Fitch also said allegations of undue influence in government procurement processes, contained in the Public Protector’s State of Capture report, underlined the risk of the governance of state-owned Enterprises and resulted in the resignation of Eskom CEO Brian Molefe.

“The South African economy may have started recovering from a series of shocks, but business confidence remains depressed and investment has continued to contract,” Fitch said.

“The Fitch decision to revise the outlook on South Africa’s BBB- rating is negative, as it brings South Africa closer to a potential downgrade to sub-investment grade,” said Razia Khan, head of Africa macro research at Standard Chartered, Mail & Guardian reported.

Moody’s was expected Friday to release the review of its credit rating, which was at two levels above junk with a negative outlook. S&P Global Ratings, which assesses South Africa’s debt at the lowest investment-grade level with a negative outlook, plans to publish its report on Dec. 2.

A poor credit rating suggests that the borrower has had trouble paying back loans in the past, and might follow the same pattern in the future, Modise said. Here’s why he said credit ratings are important to South Africa:

Firstly, investors use credit ratings as a guide to their investment decisions. Credit ratings provide an independent and objective assessment of the creditworthiness of countries and corporations. This assists investors to decide how risky it is to invest money in a certain country or corporation.

Secondly, for corporations and governments who want to raise money in the capital market, a favorable rating means a country will be able to obtain funds at a lower cost.

Lastly, governments could also use credit ratings as a measure for gauging their performance relative to peers to effect improvements.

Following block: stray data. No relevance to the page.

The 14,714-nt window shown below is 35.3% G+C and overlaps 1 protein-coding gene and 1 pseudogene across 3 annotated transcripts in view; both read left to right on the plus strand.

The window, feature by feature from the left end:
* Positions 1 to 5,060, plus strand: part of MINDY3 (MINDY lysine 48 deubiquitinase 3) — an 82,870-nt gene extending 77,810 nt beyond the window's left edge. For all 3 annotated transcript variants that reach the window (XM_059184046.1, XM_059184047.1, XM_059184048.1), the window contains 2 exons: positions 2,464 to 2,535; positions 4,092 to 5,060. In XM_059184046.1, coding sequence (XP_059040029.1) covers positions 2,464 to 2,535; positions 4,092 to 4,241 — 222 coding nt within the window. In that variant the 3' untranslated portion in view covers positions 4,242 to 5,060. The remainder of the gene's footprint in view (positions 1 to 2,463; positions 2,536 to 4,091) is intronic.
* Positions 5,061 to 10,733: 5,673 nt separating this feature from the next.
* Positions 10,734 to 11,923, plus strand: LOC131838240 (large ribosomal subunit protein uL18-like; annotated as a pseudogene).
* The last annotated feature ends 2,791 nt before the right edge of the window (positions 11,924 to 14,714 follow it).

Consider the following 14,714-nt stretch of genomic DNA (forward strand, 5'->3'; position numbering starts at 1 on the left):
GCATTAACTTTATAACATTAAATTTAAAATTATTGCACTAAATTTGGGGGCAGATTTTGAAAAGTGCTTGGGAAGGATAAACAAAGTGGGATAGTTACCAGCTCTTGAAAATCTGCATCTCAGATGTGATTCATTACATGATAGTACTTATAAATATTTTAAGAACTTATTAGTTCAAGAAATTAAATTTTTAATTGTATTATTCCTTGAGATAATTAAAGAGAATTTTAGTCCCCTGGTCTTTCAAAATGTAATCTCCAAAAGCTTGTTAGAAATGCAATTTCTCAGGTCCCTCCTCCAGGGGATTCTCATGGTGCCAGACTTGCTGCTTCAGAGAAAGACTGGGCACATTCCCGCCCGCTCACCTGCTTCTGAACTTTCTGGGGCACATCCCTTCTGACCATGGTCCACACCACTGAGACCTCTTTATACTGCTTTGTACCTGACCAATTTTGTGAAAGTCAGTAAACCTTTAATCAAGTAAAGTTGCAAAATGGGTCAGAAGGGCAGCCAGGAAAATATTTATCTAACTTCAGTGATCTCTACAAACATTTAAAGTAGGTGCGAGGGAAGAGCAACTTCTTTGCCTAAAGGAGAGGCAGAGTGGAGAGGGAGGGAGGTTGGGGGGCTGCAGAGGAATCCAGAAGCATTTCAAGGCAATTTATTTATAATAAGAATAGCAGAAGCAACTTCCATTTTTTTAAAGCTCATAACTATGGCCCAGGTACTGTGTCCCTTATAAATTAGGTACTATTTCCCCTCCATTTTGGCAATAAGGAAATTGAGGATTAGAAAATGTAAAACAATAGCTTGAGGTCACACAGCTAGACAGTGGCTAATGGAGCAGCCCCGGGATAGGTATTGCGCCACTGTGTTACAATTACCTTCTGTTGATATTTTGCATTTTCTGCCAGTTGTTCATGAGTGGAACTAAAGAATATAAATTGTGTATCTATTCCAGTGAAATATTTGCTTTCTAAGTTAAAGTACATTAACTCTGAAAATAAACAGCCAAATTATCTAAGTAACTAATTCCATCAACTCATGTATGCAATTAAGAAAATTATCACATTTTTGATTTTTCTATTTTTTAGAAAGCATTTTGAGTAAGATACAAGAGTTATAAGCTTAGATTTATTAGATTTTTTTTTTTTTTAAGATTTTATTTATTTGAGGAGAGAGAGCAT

Do the agencies operate in every country around the world?

Not necessarily. Rating agencies can operate unsolicited. But major rating agencies such as Moody’s , S&P and Fitch are solicited by countries to provide credit ratings.

Moody’s operates in 36 countries, S&P in 28, and Fitch in more than 30 countries.

What happens to a country downgraded to junk status?

Junk status is associated with high risk, therefore high borrowing costs. This is the main reason why a sovereign has to avoid being downgraded into a junk, or sub-investment grade.

For fund managers (who are representing the investors) a downgrade to junk status means they will have to sell the assets (bonds) they hold. Their mandates require that they only invest in investment grade assets.

For an ordinary person it means paying more interest, leaving little money for savings and expenditure on rent, school fees and food.

For governments it means allocating more to debt-servicing costs (interest payment). Less money will be available for social grants, investment priorities, creating jobs and ultimately reducing the GDP growth potential of the country. More interest payment also crowds out other critical spending. Social services is an example.

Is it possible for a government to simply ignore their ratings?

Not really. Solicited credit ratings ensure easy access to international capital markets. Favorable credit ratings imply low borrowing costs. The South African government has solicited credit ratings from the top agencies to ensure that it can easily and cheaply access foreign funding needed to accomplish its economic development agenda.

South Africa therefore can’t ignore the credit ratings assigned to it, especially given that foreign investors hold more than 30 percent of government debt.

Which agency is taken most seriously?

Sovereign credit rating is the most concentrated industry. There are approximately 70 rating agencies globally. But most investors base their investment decisions on the credit ratings published by Moody’s, S&P and Fitch. These three control approximately 95 percent of the rating business.